How transferring to UNC as a Nicaraguan-American student has shaped my journalism

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Being Hispanic has shaped my identity as a person and reporter in ways I didn’t realize — until now. 

Growing up in Miami, Florida, I was raised in a predominantly Latino community that blended a wide variety of ethnic and racial identities into a single area. 

I’d often visit Central American bakeries on Sundays, see storefronts in Spanish and walk into establishments where people predominantly spoke Spanish throughout the area. On a typical family restaurant outing, we would stop by my favorite Nicaraguan restaurant, Guayacan, and afterward, we’d pick up picos and cajetas (fudge) from the Central American bakeries by our house. I instinctively knew to kiss relatives and family friends on the cheek rather than shake hands or hug when we saw each other. 

I was used to asking those around me, especially classmates and people I met, where they or their families were from. They’d ask me, too, and I’d say that I was Nicaraguan-American. That sort of curiosity was almost second nature to me and the people around me. 

Little changed once I began as a freshman at a local community college in the area, Miami Dade College. With more than 160 countries and 63 languages represented among students, Miami Dade was a conglomerate of different racial and ethnic identities.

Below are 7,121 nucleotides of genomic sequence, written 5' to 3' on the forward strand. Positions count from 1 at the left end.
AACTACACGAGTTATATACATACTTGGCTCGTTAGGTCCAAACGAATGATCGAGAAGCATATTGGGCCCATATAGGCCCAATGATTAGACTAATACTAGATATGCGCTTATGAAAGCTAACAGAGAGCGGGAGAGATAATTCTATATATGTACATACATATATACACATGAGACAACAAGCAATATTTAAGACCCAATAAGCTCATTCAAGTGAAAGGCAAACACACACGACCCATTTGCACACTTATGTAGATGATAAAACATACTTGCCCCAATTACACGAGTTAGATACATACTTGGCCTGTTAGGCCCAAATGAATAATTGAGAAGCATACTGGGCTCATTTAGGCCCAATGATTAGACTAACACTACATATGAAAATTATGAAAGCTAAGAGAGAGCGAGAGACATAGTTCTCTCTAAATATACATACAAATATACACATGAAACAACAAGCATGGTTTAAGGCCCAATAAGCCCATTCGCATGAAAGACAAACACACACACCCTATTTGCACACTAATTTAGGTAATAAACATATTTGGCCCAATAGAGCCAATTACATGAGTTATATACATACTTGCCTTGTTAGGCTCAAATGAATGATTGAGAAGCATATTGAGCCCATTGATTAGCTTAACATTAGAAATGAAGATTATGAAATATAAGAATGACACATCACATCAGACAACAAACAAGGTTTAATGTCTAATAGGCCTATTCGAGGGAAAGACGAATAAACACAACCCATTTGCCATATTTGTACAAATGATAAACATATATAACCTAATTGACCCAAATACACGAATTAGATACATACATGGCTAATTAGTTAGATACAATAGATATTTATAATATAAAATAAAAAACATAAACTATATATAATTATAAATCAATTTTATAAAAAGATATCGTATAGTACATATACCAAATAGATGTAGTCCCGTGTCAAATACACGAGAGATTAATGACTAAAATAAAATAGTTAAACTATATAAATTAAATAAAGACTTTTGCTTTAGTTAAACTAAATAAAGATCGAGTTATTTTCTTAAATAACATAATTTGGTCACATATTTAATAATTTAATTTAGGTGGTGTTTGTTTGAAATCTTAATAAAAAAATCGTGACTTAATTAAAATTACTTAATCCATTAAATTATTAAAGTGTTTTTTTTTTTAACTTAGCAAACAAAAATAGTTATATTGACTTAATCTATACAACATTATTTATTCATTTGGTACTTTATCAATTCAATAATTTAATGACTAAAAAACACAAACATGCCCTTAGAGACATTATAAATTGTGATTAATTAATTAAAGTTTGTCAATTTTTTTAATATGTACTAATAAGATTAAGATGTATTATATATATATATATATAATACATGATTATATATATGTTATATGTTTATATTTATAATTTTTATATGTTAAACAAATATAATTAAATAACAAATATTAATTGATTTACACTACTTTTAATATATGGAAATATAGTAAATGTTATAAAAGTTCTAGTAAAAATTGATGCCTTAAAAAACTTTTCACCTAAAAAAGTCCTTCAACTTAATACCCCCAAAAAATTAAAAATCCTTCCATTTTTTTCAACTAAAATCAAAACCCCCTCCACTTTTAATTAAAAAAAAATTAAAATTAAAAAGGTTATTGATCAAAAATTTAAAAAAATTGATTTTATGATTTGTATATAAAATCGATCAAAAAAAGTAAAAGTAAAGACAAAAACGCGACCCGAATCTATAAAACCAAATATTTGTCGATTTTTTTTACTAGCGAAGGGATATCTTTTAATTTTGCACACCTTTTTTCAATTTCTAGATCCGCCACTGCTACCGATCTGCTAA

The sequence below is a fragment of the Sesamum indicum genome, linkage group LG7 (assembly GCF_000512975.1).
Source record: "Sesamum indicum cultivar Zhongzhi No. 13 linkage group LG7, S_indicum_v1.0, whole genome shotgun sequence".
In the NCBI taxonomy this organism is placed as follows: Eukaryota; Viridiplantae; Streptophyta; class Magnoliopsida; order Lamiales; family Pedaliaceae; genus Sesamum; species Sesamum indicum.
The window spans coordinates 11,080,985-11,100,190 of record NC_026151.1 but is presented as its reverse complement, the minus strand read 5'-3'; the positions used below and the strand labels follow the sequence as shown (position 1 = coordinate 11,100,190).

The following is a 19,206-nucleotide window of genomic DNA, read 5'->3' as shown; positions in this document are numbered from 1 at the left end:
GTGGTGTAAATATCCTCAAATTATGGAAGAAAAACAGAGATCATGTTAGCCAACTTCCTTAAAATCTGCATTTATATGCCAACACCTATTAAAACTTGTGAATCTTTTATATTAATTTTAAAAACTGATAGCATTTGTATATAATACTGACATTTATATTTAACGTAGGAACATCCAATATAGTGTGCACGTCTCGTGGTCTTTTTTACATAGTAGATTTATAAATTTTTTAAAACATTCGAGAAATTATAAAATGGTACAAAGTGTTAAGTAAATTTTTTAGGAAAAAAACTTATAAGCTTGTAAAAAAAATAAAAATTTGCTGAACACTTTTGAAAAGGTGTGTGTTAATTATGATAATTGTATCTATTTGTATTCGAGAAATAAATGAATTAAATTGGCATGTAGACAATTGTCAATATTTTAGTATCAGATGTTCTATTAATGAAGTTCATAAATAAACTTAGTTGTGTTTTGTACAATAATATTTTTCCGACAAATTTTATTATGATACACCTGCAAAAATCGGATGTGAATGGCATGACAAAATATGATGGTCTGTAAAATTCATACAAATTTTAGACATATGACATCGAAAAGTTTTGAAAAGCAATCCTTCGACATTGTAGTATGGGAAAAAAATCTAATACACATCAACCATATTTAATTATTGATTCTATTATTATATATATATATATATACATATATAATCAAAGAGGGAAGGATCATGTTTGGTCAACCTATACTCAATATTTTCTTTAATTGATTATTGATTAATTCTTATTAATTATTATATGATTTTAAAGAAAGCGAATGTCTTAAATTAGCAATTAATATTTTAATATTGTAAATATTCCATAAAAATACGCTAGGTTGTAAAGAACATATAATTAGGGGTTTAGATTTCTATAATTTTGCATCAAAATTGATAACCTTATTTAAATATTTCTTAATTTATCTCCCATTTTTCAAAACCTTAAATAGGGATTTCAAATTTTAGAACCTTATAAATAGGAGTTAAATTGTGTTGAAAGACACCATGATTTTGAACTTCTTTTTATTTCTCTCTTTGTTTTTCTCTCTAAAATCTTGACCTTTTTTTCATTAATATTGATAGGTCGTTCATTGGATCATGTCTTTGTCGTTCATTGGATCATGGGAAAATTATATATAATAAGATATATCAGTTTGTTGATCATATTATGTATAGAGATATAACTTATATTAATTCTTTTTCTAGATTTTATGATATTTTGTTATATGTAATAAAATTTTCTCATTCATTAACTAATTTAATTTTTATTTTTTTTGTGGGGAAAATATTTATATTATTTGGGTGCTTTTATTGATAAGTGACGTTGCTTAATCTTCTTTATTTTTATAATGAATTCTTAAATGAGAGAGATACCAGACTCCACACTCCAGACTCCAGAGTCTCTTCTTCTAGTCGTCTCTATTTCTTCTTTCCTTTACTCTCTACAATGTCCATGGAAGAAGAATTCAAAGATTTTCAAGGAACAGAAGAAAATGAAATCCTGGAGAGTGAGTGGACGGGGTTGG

My experiences certainly changed once I transferred to the University of North Carolina at Chapel Hill during my junior year to study journalism. I knew that the school is a predominantly white institution (PWI) beforehand, but it wasn’t until I actually stepped foot on campus last August that I truly understood. I realized I would spend the next two years surrounded by people who don’t share a similar identity to me, and could very well be in a similar situation throughout my career and life. 

It’s made me rethink how my background has shaped my identity and role as a journalist. It’s helped me embrace my own culture, and inadvertently helped me better understand and contextualize stories that relate to marginalized communities. For example, I worked on a story at UNC about how a prestigious faculty governance committee has had no woman or person of color since its inception 192 years ago.  

When I served as editor-in-chief of MDC’s student newspaper, The Reporter, it was typical for our stories to feature those from underrepresented backgrounds. But upon moving to a different school, I realized how that’s not the case in many student and professional newsrooms alike.

I wanted to use my experiences to cover the non-English speaking community across the Triangle as I felt it was a group that wasn’t being given enough media attention. 

With COVID-19 cases surging at the time and vaccination distribution just getting started soon afterward, there were a great deal of stories to be told within these communities, such as the prevalence of vaccine hesitancy among immigrants and refugees, as well as how non-English speaking families were adjusting to in-person and virtual school. 

Many cultural practices have also been impacted by the pandemic, too, such as quinceañeras — and how have Latino-owned businesses fared? 

Being able to speak Spanish has helped me connect with other Hispanic individuals across the Triangle with stories to tell. I’ve been able to hold interviews in Spanish and speak to Latino immigrants about their experience emigrating to North Carolina.  

It’s helped my storytelling abilities. I’ve learned to dig deeper and truly understand the nuances and context of coming from an unrepresented community. I’ll take that with me as I cover other marginalized communities outside of Latinos.

Heidi Pérez-Moreno, a senior at the UNC Hussman School of Journalism and Media, is a part of the News + Record’s “La Voz de Chatham” reporting team.


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